Reprinted with permission from "Bringing God Home" (St. Martin's Press).

If our children can't awaken us to what really matters, nobody can. Sometimes they come right out and tell us. Children are by nature unafraid to speak their minds (at least until we teach them otherwise). Not that they are perfect, only to be ruined by their elders. After all, children are human too. But they do have much to teach us, simply by the way they view the world.

Among my favorite "out of the mouths of babes" love stories comes one from a parishioner.This parishioner took his nine-year-old camping one summer. Until recently-when my family and I went down the Middle Fork of the Salmon River and I learned better-my memory of camping was trout for breakfast: you catch it, you clean it it. With a far more reverent outlook, this fellow pulled out all the stops when introducing his son to the grandeur of the creation..

This father is an architect. Judging by his buildings, I would conclude that the mountains and stars inspire him, though the towers he designs also supplant nature, dominating the heavens with their brilliant luminosity. When camping together, he and his son gazed upon a different sky, its heavens gently darkening until, one by one, the stars came out.

"This is the eighth wonder of the world," the man said to his son.

"What are the other seven?" asked the boy.

Can you name the Seven Wonders of the World, a group of remarkable creations of ancient times? When my parishioner shared this story with me, off the top of my head, I conjured up three: the Egyptian pyramids, the Hanging Gardens of Babylon, and the Colossus of Rhodes. Not bad. But just in case one of my own children should ask the same question on some future virtual camping expedition, I took out a little insurance, looking up the other four in my encyclopedia. Here they are: the tomb of Mausolus at Halicarnassus; the temple of Artemis at Ephesus; the statue of Zeus by Phidias at Olympia; and the Pharos (or lighthouse) of Alexandria. Of course.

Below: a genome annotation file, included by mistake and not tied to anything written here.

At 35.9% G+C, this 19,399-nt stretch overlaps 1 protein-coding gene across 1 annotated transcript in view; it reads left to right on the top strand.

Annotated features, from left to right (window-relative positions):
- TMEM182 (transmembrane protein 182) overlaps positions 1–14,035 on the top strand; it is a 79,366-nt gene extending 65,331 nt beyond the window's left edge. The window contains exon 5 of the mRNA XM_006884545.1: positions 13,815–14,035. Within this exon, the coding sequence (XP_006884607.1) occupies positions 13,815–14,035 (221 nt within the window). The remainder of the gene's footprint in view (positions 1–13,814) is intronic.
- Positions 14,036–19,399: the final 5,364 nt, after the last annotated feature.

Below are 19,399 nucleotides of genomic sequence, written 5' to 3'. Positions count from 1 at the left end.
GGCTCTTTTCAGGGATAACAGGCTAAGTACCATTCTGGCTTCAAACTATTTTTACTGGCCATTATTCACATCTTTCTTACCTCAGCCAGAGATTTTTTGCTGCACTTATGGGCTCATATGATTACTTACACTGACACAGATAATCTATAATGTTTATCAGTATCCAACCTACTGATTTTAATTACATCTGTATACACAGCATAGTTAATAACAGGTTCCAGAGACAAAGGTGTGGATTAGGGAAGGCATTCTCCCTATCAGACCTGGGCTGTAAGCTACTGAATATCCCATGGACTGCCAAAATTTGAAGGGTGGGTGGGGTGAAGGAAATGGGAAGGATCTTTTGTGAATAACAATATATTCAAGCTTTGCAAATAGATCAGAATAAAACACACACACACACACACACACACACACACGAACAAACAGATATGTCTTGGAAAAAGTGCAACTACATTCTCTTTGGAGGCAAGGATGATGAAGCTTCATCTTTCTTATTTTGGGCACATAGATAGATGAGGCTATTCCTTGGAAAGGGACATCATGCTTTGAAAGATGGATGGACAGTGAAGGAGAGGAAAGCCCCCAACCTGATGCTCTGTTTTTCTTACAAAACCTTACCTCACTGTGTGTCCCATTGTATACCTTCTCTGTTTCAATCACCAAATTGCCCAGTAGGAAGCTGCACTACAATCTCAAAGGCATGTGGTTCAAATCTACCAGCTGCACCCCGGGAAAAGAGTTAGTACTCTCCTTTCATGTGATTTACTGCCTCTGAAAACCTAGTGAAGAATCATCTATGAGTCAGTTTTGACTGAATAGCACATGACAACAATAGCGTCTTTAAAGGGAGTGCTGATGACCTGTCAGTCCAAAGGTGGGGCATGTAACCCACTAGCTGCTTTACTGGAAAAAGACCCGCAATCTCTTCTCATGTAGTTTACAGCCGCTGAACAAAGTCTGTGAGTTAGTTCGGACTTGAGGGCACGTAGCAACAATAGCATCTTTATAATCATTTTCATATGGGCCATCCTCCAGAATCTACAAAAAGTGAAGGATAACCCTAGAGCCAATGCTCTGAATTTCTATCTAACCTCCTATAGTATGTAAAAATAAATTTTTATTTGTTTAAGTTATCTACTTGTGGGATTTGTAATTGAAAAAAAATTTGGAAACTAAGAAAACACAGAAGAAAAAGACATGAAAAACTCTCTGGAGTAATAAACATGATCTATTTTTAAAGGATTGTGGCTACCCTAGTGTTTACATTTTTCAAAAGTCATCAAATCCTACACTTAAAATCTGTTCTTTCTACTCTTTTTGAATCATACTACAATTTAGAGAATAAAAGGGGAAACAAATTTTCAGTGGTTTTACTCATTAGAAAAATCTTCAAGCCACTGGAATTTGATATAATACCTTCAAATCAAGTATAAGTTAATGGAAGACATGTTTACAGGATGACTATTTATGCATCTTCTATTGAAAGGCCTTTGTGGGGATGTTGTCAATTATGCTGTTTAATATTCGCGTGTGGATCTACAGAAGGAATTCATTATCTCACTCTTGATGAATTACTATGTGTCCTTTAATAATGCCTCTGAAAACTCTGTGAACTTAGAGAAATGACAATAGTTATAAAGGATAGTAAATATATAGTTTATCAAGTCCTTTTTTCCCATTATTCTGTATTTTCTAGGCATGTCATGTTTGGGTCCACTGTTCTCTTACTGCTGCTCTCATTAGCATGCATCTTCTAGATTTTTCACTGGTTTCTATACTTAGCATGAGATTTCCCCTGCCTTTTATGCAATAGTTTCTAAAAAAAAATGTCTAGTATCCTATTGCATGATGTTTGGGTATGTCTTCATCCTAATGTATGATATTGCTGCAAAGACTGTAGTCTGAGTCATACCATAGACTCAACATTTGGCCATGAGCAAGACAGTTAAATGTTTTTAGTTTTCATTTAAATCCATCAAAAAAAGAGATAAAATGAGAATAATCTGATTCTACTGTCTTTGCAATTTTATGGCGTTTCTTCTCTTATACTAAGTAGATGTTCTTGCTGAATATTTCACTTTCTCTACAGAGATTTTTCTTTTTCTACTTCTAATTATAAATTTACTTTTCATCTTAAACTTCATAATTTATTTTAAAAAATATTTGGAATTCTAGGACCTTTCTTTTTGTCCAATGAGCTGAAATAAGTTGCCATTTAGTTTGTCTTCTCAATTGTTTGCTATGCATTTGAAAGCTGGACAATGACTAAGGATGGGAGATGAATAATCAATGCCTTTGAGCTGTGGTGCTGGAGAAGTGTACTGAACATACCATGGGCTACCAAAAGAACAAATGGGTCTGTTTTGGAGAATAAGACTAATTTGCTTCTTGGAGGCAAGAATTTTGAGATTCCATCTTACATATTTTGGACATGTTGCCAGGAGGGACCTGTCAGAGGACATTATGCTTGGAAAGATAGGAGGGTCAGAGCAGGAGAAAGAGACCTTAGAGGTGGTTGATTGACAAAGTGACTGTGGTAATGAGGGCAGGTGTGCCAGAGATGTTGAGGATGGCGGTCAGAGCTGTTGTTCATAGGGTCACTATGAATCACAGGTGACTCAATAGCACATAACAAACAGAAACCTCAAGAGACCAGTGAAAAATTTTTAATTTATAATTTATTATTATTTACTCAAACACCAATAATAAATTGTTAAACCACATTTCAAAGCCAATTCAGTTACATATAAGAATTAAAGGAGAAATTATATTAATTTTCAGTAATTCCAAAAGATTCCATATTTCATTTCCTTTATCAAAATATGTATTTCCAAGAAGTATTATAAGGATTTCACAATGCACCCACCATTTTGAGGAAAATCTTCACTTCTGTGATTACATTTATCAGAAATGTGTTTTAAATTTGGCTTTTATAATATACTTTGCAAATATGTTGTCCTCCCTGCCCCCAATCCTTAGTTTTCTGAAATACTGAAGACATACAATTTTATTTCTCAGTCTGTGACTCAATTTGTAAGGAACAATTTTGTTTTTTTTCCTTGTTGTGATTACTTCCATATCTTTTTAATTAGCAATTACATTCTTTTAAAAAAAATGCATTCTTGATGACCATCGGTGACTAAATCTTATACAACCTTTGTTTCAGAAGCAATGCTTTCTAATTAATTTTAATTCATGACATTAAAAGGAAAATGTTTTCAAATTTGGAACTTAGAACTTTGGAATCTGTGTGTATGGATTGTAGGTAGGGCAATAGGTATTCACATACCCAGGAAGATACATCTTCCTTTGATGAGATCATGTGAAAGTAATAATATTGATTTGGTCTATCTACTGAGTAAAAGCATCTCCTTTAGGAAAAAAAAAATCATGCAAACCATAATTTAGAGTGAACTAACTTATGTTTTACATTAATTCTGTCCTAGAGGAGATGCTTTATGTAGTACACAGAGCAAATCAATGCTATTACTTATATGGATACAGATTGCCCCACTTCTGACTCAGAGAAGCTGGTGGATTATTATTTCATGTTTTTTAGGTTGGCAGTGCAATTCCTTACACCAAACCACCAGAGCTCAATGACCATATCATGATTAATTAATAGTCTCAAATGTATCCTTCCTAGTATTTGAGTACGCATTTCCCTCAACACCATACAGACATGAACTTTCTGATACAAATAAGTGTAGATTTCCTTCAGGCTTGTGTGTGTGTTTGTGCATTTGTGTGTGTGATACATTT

When it comes to the Seven Wonders of the World, my friend the architect has a built-in advantage: architects designed five of them. But he didn't tell the story to boast of his craft. Quite the opposite.

He answered his son's question, describing each of these marvels in considerable detail. Then the two of them stood silently together, until the sky wound itself into a riot of stars. Minutes passed. The man lost himself in the heavens. The boy pondered his father's words.


"Yes, son?"

"Those things you told me about. They aren't the real Seven Wonders of the World."

"What do you mean, son?"

"The first wonder of the world is a baby being born. Don't you think so, Dad? The second is being able to see. Then comes being able to talk and walk. That's four. Hearing makes five. Then either touch or smell, maybe both?"

Looking upon the creation with new eyes, his father said, "How about love?"

"Love," his son repeated. "You got it, Dad. That's the eighth wonder of the world."

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